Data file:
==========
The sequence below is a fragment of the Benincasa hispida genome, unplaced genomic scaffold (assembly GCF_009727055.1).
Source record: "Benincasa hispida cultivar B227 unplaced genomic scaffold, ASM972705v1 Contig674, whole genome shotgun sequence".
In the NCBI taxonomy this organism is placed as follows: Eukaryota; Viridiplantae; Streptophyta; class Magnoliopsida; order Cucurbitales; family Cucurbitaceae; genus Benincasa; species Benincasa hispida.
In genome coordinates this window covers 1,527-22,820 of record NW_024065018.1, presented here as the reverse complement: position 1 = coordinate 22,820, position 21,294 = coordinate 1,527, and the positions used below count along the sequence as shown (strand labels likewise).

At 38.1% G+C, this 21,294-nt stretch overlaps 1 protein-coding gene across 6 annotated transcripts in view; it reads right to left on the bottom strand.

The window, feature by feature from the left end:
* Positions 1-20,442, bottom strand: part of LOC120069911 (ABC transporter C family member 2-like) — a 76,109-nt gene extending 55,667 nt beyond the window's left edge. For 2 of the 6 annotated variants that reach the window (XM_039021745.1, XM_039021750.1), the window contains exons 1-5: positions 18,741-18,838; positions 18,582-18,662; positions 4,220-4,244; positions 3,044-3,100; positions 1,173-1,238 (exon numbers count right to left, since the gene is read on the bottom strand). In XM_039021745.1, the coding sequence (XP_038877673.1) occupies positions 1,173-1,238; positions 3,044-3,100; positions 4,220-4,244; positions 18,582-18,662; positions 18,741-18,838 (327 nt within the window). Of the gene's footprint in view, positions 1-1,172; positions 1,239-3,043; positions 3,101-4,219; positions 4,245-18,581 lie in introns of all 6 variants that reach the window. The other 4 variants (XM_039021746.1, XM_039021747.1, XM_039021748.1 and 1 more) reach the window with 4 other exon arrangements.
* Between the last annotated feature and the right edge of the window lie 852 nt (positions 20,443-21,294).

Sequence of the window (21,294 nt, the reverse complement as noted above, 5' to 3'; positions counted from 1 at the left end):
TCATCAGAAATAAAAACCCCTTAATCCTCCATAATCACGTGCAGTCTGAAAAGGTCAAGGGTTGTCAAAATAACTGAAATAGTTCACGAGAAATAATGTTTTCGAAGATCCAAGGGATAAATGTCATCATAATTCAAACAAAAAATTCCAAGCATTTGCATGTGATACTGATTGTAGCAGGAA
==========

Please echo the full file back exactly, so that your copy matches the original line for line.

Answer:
The sequence below is a fragment of the Benincasa hispida genome, unplaced genomic scaffold (assembly GCF_009727055.1).
Source record: "Benincasa hispida cultivar B227 unplaced genomic scaffold, ASM972705v1 Contig674, whole genome shotgun sequence".
In the NCBI taxonomy this organism is placed as follows: Eukaryota; Viridiplantae; Streptophyta; class Magnoliopsida; order Cucurbitales; family Cucurbitaceae; genus Benincasa; species Benincasa hispida.
In genome coordinates this window covers 1,527-22,820 of record NW_024065018.1, presented here as the reverse complement: position 1 = coordinate 22,820, position 21,294 = coordinate 1,527, and the positions used below count along the sequence as shown (strand labels likewise).

At 38.1% G+C, this 21,294-nt stretch overlaps 1 protein-coding gene across 6 annotated transcripts in view; it reads right to left on the bottom strand.

The window, feature by feature from the left end:
* Positions 1-20,442, bottom strand: part of LOC120069911 (ABC transporter C family member 2-like) — a 76,109-nt gene extending 55,667 nt beyond the window's left edge. For 2 of the 6 annotated variants that reach the window (XM_039021745.1, XM_039021750.1), the window contains exons 1-5: positions 18,741-18,838; positions 18,582-18,662; positions 4,220-4,244; positions 3,044-3,100; positions 1,173-1,238 (exon numbers count right to left, since the gene is read on the bottom strand). In XM_039021745.1, the coding sequence (XP_038877673.1) occupies positions 1,173-1,238; positions 3,044-3,100; positions 4,220-4,244; positions 18,582-18,662; positions 18,741-18,838 (327 nt within the window). Of the gene's footprint in view, positions 1-1,172; positions 1,239-3,043; positions 3,101-4,219; positions 4,245-18,581 lie in introns of all 6 variants that reach the window. The other 4 variants (XM_039021746.1, XM_039021747.1, XM_039021748.1 and 1 more) reach the window with 4 other exon arrangements.
* Between the last annotated feature and the right edge of the window lie 852 nt (positions 20,443-21,294).

Sequence of the window (21,294 nt, the reverse complement as noted above, 5' to 3'; positions counted from 1 at the left end):
TCATCAGAAATAAAAACCCCTTAATCCTCCATAATCACGTGCAGTCTGAAAAGGTCAAGGGTTGTCAAAATAACTGAAATAGTTCACGAGAAATAATGTTTTCGAAGATCCAAGGGATAAATGTCATCATAATTCAAACAAAAAATTCCAAGCATTTGCATGTGATACTGATTGTAGCAGGAA